Sister Ana Cloughly, OSB reflects on the scripture readings: Jeremiah 1:4-5, 17-19; 1 Corinthians 12:31-13:13; Luke 4:21-30
Why were you born? I wonder, why was I born.
Do you have a sense of your purpose?
We have all heard stories about musicians, authors and artists who say they were driven by an inward knowing that they were meant to create. It is why they were born.
Do you know why you were born, what you are born to do?
Looking to today’s scripture for some insight:
“The word of the LORD came to me, saying: Before I formed you in the womb I knew you, before you were born I dedicated you, a prophet to the nations I appointed you.”
Today’s gospel is a continuation of last week, in which Jesus read the scroll containing the words of Isaiah, “He unrolled the scroll and found the passage where it was written: The Spirit of the Lord is upon me, because he has anointed me to bring glad tidings to the poor. He has sent me to proclaim liberty to captives and recovery of sight to the blind, to let the oppressed go free, and to proclaim a year acceptable to the Lord. Rolling up the scroll, he handed it back to the attendant and sat down.”
This week we hear that the people of Nazareth were both amazed by his teaching and became indignant by it as well.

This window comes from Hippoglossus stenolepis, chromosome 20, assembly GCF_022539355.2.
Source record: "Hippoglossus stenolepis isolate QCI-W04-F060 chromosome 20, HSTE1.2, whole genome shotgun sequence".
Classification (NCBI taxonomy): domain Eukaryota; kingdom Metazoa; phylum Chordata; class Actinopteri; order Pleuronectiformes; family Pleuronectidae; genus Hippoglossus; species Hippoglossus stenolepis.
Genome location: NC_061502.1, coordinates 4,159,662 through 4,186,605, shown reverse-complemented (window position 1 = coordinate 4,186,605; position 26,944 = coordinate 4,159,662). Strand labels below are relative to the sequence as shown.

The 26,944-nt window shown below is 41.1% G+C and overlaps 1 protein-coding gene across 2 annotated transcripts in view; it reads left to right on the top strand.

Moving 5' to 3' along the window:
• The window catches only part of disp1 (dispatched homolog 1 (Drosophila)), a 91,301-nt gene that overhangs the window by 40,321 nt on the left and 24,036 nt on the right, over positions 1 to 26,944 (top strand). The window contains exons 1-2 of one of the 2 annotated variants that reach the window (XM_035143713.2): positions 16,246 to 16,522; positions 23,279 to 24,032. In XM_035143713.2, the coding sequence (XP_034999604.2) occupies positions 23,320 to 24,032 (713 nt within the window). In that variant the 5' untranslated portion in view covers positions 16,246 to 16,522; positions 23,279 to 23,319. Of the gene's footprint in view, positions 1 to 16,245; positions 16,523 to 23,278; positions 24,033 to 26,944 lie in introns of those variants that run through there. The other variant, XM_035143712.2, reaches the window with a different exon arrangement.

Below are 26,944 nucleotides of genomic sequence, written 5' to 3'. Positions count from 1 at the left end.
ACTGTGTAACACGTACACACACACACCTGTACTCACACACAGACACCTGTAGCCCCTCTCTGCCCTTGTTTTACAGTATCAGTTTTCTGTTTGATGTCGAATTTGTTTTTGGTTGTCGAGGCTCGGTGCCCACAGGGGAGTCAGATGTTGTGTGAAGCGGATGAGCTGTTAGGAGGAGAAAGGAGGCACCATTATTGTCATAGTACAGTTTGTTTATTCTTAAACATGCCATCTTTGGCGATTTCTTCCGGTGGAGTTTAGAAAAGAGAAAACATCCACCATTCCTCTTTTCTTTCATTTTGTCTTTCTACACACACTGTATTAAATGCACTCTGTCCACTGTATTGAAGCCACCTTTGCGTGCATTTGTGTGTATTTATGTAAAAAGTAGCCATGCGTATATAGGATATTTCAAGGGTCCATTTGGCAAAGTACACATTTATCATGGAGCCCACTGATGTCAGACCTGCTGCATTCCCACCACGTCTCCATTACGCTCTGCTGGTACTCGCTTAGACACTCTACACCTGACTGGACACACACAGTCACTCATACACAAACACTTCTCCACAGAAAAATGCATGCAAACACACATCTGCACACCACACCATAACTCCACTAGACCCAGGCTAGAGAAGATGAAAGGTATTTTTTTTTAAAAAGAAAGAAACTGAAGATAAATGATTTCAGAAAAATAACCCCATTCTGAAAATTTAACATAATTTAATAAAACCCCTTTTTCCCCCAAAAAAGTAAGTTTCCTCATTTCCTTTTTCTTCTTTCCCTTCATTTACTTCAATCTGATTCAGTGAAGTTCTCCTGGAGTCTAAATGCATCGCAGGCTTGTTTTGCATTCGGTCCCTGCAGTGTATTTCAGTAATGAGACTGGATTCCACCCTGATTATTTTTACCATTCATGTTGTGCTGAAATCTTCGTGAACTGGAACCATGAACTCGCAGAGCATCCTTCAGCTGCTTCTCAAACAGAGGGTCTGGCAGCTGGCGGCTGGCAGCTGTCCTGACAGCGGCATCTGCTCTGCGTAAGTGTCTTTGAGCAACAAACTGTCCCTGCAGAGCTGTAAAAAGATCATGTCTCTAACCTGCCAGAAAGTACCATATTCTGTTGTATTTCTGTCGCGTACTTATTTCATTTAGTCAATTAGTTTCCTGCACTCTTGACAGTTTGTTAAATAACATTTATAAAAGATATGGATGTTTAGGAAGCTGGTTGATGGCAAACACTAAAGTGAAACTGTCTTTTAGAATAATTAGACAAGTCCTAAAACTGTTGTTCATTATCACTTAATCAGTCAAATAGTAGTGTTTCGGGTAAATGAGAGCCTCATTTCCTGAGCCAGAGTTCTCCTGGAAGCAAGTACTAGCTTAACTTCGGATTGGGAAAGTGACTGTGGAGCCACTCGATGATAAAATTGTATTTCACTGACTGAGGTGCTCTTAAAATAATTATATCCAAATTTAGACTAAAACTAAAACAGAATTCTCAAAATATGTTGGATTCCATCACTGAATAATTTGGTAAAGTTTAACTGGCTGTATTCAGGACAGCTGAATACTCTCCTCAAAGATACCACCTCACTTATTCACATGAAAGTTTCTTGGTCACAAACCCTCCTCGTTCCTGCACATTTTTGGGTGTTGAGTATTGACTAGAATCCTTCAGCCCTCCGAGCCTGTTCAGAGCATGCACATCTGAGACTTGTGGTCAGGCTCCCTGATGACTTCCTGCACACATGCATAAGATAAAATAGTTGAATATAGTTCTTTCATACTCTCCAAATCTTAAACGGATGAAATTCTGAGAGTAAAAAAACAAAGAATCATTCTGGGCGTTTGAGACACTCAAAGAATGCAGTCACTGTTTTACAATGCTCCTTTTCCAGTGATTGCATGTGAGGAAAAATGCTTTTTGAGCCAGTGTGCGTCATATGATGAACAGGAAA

The people had known Jesus as a child. They knew him in ways others might not. I suspect those who became offended by Jesus were the more “learned” religious leaders. No one likes to be upstaged. Jewish boys around the age of twelve or thirteen are allowed to read from the scrolls. But only teachers were allowed to sit down and teach. Some scholars say this is where the indignation started.
Jesus claimed that the promises were being fulfilled. Perhaps this is what stoked the flames of indignation.
And finally, Jesus’ response to their offense, “Amen, I say to you, no prophet is accepted in his own native place,” sent the people into fury trying to toss Jesus down over the brow of a hill.
Pride kept some of the townspeople from hearing the real message: God is making good on those ancient promises.
Now, we have the benefit of being on the other side of the Lord’s passion, death and most importantly, resurrection. We also have the help of the Holy Spirit.
We can choose to put our indignation to the side, listen and trust in the promise of God.
We can choose to put our fears aside and trust the word of God.
As we heard in St Paul’s First letter to the Corinthians last week, we are all members of the body of Christ. So, Jesus’ mission to fulfill the promises of God are our mission, are why WE were born.
This week, St. Paul tells us that love is the key: “If I speak in human and angelic tongues, but do not have love, I am a resounding gong or a clashing cymbal. And if I have the gift of prophecy and comprehend all mysteries and all knowledge; if I have all faith so as to move mountains, but do not have love, I am nothing. If I give away everything I own, and if I hand my body over so that I may boast, but do not have love, I gain nothing.”
We may know what we are born to do but forget the “why” of our existence. We were created by love, for love and to love.
Why was I born?
Why were you born?